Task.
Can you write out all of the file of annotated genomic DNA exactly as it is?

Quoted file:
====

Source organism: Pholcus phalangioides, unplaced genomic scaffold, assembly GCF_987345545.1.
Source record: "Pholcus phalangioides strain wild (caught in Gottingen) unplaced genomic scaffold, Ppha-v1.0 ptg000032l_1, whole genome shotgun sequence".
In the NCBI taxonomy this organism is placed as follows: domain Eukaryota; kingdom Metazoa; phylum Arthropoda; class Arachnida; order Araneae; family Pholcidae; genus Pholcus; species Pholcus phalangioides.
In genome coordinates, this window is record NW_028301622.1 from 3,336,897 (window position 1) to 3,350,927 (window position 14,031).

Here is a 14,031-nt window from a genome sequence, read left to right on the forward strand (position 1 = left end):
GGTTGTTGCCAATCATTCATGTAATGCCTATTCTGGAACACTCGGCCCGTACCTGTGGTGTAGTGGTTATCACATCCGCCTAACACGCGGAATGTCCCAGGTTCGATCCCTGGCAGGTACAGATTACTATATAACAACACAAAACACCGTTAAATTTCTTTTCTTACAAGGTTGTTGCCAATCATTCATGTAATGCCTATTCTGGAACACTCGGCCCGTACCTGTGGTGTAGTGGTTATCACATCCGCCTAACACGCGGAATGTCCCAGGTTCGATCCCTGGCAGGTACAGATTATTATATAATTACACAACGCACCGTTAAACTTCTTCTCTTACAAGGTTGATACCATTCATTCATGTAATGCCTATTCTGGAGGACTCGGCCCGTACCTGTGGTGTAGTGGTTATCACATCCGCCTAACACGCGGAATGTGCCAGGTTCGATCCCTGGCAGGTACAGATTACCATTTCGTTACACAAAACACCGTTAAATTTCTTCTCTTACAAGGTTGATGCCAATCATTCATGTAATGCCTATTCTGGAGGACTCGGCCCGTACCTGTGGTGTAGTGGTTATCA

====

Source organism: Pholcus phalangioides, unplaced genomic scaffold, assembly GCF_987345545.1.
Source record: "Pholcus phalangioides strain wild (caught in Gottingen) unplaced genomic scaffold, Ppha-v1.0 ptg000032l_1, whole genome shotgun sequence".
In the NCBI taxonomy this organism is placed as follows: domain Eukaryota; kingdom Metazoa; phylum Arthropoda; class Arachnida; order Araneae; family Pholcidae; genus Pholcus; species Pholcus phalangioides.
In genome coordinates, this window is record NW_028301622.1 from 3,336,897 (window position 1) to 3,350,927 (window position 14,031).

Here is a 14,031-nt window from a genome sequence, read left to right on the forward strand (position 1 = left end):
GGTTGTTGCCAATCATTCATGTAATGCCTATTCTGGAACACTCGGCCCGTACCTGTGGTGTAGTGGTTATCACATCCGCCTAACACGCGGAATGTCCCAGGTTCGATCCCTGGCAGGTACAGATTACTATATAACAACACAAAACACCGTTAAATTTCTTTTCTTACAAGGTTGTTGCCAATCATTCATGTAATGCCTATTCTGGAACACTCGGCCCGTACCTGTGGTGTAGTGGTTATCACATCCGCCTAACACGCGGAATGTCCCAGGTTCGATCCCTGGCAGGTACAGATTATTATATAATTACACAACGCACCGTTAAACTTCTTCTCTTACAAGGTTGATACCATTCATTCATGTAATGCCTATTCTGGAGGACTCGGCCCGTACCTGTGGTGTAGTGGTTATCACATCCGCCTAACACGCGGAATGTGCCAGGTTCGATCCCTGGCAGGTACAGATTACCATTTCGTTACACAAAACACCGTTAAATTTCTTCTCTTACAAGGTTGATGCCAATCATTCATGTAATGCCTATTCTGGAGGACTCGGCCCGTACCTGTGGTGTAGTGGTTATCA